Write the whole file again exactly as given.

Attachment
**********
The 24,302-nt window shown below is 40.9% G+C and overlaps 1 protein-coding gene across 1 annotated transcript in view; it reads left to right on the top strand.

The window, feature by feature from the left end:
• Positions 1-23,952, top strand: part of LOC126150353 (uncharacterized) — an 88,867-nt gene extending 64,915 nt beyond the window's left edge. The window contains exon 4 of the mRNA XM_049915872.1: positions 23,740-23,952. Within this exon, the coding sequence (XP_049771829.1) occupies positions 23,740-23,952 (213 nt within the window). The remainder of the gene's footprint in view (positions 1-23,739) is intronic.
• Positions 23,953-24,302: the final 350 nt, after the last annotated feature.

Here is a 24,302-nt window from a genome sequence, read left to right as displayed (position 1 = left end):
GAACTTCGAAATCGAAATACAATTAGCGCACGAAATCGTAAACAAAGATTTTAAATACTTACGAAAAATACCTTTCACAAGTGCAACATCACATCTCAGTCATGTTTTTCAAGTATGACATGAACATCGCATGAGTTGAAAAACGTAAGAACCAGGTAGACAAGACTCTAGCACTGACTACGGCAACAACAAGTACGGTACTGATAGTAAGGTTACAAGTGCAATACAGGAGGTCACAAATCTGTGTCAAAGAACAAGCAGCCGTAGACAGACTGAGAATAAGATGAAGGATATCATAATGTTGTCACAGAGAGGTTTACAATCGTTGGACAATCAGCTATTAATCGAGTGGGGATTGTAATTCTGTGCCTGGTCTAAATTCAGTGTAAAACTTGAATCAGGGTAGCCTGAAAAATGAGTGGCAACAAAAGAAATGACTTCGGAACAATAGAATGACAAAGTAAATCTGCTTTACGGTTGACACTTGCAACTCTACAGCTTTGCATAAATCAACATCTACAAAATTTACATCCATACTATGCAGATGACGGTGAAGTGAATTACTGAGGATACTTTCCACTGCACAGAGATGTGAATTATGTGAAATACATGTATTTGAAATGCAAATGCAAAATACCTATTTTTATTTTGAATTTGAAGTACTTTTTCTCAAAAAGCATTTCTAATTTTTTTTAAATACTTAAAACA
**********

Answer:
The 24,302-nt window shown below is 40.9% G+C and overlaps 1 protein-coding gene across 1 annotated transcript in view; it reads left to right on the top strand.

The window, feature by feature from the left end:
• Positions 1-23,952, top strand: part of LOC126150353 (uncharacterized) — an 88,867-nt gene extending 64,915 nt beyond the window's left edge. The window contains exon 4 of the mRNA XM_049915872.1: positions 23,740-23,952. Within this exon, the coding sequence (XP_049771829.1) occupies positions 23,740-23,952 (213 nt within the window). The remainder of the gene's footprint in view (positions 1-23,739) is intronic.
• Positions 23,953-24,302: the final 350 nt, after the last annotated feature.

Here is a 24,302-nt window from a genome sequence, read left to right as displayed (position 1 = left end):
GAACTTCGAAATCGAAATACAATTAGCGCACGAAATCGTAAACAAAGATTTTAAATACTTACGAAAAATACCTTTCACAAGTGCAACATCACATCTCAGTCATGTTTTTCAAGTATGACATGAACATCGCATGAGTTGAAAAACGTAAGAACCAGGTAGACAAGACTCTAGCACTGACTACGGCAACAACAAGTACGGTACTGATAGTAAGGTTACAAGTGCAATACAGGAGGTCACAAATCTGTGTCAAAGAACAAGCAGCCGTAGACAGACTGAGAATAAGATGAAGGATATCATAATGTTGTCACAGAGAGGTTTACAATCGTTGGACAATCAGCTATTAATCGAGTGGGGATTGTAATTCTGTGCCTGGTCTAAATTCAGTGTAAAACTTGAATCAGGGTAGCCTGAAAAATGAGTGGCAACAAAAGAAATGACTTCGGAACAATAGAATGACAAAGTAAATCTGCTTTACGGTTGACACTTGCAACTCTACAGCTTTGCATAAATCAACATCTACAAAATTTACATCCATACTATGCAGATGACGGTGAAGTGAATTACTGAGGATACTTTCCACTGCACAGAGATGTGAATTATGTGAAATACATGTATTTGAAATGCAAATGCAAAATACCTATTTTTATTTTGAATTTGAAGTACTTTTTCTCAAAAAGCATTTCTAATTTTTTTTAAATACTTAAAACA